Is Joon-Hwi Kim's idea of graphical notation for vector calc any good?

In summary, the conversation discusses the novelty and potential benefits of using graphical notation in mathematics, as well as the development of Symonyi variable naming notation in programming. The speakers mention the usefulness of Venn diagrams in representing set relationships and how mathematicians have extended this notation. They also touch on the preference for differential forms notation in general relativity and the reason for the development of Symonyi notation.
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swampwiz
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I think its pretty novel and unique. Sometimes graphical notation can tease out some key insight that can be seen in algebraic notation. In this case, we'' just have to see what follow-on papers come out in support of it.

Consider how use Venn diagramming has become. It has its limits but is a great way to represent set relationships and mathematicians have extended the notation beyond the 2D representations we are taught.

https://en.wikipedia.org/wiki/Venn_diagram
One other such example while not graphical in nature is vector operations vs differential forms operations. GR folks utilize differential forms notation over tensor notation until it's time to do an actual numerical computation where the indices are needed to unpack the DF result into simpler expressions that are integrable or differentiable.

Also you need to understand the reason it was developed. In programming for example, Symonyi variable naming notation was quite popular in Windows programming as it carried the meaning of a variable in it name so you didn't have to keep returning to the declaration to figure out what operations would work on it. It also grouped variable by a common suffix.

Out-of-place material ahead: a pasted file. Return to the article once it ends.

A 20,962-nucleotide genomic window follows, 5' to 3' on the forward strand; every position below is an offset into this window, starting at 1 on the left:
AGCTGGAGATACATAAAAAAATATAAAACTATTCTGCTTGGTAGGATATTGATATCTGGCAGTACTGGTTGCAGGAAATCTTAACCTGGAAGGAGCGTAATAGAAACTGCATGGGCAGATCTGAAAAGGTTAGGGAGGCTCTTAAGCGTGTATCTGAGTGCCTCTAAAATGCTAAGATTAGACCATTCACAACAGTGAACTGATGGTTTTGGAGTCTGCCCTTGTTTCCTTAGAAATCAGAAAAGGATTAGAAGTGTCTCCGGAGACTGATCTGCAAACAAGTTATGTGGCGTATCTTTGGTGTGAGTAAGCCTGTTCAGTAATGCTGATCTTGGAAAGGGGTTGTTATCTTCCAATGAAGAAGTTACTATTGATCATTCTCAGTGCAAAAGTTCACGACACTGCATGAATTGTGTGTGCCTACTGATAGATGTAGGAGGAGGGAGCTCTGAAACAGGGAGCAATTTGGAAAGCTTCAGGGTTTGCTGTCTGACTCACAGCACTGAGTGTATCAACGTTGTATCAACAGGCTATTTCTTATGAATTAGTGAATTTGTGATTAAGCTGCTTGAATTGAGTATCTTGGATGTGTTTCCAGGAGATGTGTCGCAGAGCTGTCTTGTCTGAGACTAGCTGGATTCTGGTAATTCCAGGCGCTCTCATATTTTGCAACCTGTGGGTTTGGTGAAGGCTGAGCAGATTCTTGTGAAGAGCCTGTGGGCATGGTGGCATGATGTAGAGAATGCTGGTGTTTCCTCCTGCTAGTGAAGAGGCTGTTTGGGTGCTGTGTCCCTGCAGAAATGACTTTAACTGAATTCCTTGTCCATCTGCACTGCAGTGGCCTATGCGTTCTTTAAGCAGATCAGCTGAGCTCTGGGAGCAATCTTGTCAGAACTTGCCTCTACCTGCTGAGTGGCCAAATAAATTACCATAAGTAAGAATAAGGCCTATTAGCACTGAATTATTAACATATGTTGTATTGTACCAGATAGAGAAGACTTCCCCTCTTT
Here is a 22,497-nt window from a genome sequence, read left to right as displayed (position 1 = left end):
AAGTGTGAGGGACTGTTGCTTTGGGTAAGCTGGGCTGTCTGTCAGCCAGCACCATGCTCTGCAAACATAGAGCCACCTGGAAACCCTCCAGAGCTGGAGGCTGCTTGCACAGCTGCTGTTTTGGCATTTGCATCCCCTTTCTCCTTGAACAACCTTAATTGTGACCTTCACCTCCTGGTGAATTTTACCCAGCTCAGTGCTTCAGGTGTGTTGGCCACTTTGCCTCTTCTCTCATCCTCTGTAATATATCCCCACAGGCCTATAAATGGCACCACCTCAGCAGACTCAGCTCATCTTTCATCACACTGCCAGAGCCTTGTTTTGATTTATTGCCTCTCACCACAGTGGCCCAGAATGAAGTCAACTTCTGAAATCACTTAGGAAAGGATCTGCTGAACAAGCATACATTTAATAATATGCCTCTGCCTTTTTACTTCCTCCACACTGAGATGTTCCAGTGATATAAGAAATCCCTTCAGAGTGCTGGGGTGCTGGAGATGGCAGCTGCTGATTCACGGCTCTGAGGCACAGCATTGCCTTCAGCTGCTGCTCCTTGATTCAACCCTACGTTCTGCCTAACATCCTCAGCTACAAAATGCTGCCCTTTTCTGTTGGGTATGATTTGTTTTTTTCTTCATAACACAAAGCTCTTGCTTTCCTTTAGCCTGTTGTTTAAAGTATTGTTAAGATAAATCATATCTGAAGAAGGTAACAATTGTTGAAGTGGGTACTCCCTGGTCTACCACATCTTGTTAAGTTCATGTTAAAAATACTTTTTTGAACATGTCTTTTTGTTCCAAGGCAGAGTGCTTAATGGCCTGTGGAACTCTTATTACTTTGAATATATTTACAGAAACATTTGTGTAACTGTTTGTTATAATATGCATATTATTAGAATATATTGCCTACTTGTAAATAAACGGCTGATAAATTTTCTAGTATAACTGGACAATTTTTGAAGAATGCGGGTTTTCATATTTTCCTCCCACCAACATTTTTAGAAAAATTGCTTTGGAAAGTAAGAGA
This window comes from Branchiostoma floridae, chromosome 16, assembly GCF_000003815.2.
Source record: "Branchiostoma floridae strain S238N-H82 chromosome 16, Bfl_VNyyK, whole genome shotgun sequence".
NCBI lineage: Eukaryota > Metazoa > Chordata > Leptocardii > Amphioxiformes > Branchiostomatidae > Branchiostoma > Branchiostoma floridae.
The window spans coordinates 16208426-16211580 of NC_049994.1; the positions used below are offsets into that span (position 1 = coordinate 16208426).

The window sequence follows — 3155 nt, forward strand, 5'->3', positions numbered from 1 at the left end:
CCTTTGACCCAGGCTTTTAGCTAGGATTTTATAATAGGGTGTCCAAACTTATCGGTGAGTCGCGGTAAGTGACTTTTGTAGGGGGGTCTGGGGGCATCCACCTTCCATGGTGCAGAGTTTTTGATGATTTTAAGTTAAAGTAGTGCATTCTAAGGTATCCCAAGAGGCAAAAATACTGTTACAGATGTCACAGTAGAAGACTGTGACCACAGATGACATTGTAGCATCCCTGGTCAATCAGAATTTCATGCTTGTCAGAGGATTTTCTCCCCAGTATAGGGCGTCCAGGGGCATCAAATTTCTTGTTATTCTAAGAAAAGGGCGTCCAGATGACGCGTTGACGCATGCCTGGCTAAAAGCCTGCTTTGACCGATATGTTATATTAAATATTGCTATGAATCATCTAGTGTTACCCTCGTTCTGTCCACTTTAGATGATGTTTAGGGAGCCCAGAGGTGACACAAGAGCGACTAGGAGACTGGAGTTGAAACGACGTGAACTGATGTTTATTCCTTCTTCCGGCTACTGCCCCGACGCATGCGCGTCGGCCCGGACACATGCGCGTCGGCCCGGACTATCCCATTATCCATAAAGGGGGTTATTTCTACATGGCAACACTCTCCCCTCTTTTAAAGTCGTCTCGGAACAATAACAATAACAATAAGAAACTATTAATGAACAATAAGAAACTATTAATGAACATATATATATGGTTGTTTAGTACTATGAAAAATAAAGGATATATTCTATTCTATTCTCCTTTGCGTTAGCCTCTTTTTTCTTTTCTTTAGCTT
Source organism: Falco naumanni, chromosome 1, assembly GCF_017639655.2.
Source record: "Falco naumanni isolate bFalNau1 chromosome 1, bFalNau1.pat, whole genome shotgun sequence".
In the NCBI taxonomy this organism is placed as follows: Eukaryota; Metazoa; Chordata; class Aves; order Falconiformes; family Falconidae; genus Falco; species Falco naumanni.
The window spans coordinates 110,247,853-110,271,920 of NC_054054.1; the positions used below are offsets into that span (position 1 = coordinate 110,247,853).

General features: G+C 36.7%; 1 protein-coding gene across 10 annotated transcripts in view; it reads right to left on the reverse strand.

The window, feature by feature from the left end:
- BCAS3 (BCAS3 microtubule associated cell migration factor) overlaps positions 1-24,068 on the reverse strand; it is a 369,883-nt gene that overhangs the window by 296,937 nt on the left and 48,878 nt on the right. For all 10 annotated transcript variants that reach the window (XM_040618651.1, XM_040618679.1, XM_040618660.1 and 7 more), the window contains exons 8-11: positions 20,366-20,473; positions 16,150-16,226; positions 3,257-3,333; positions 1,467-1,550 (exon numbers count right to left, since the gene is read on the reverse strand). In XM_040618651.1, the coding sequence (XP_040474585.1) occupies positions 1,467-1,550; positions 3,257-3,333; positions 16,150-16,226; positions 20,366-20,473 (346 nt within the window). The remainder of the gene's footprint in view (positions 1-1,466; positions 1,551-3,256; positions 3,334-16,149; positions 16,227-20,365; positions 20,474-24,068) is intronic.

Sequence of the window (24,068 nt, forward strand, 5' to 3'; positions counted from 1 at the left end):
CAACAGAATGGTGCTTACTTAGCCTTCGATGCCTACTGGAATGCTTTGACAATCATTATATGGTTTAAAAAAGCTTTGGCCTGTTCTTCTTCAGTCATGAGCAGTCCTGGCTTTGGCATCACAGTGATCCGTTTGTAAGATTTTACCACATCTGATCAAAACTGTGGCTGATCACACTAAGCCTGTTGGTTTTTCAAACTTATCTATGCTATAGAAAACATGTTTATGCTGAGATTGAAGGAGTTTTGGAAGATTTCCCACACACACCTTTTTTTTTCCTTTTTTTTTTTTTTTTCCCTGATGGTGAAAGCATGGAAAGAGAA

Symonyi notation was developed because programmers didn't yet have the IDE (integrated development environment) tools that would understand programming context and variable usage.

https://en.wikipedia.org/wiki/Hungarian_notation
 
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1. Is Joon-Hwi Kim's idea of graphical notation for vector calc original?

Yes, Joon-Hwi Kim's idea of graphical notation for vector calc is original. While there have been previous attempts at graphical notations for vector calculus, Kim's approach is unique and has not been proposed before.

2. How does Joon-Hwi Kim's graphical notation for vector calc compare to traditional notation?

Joon-Hwi Kim's graphical notation for vector calc is designed to be more intuitive and visually appealing compared to traditional notation. It uses diagrams and symbols to represent vector operations, making it easier to understand and remember.

3. Will Joon-Hwi Kim's graphical notation for vector calc be widely accepted in the scientific community?

It is difficult to predict whether Joon-Hwi Kim's graphical notation for vector calc will be widely accepted in the scientific community. However, it has received positive feedback from experts in the field and has the potential to become a popular alternative to traditional notation.

4. What are the potential benefits of using Joon-Hwi Kim's graphical notation for vector calc?

Some potential benefits of using Joon-Hwi Kim's graphical notation for vector calc include improved understanding and retention of vector calculus concepts, increased efficiency in solving problems, and potential for use in educational settings to enhance learning.

5. Are there any limitations to Joon-Hwi Kim's graphical notation for vector calc?

Like any notation system, Joon-Hwi Kim's graphical notation for vector calc may have limitations. Some may find it difficult to transition from traditional notation to this new approach, and it may not be suitable for all types of vector calculus problems. Further research and development may be needed to address any potential limitations.

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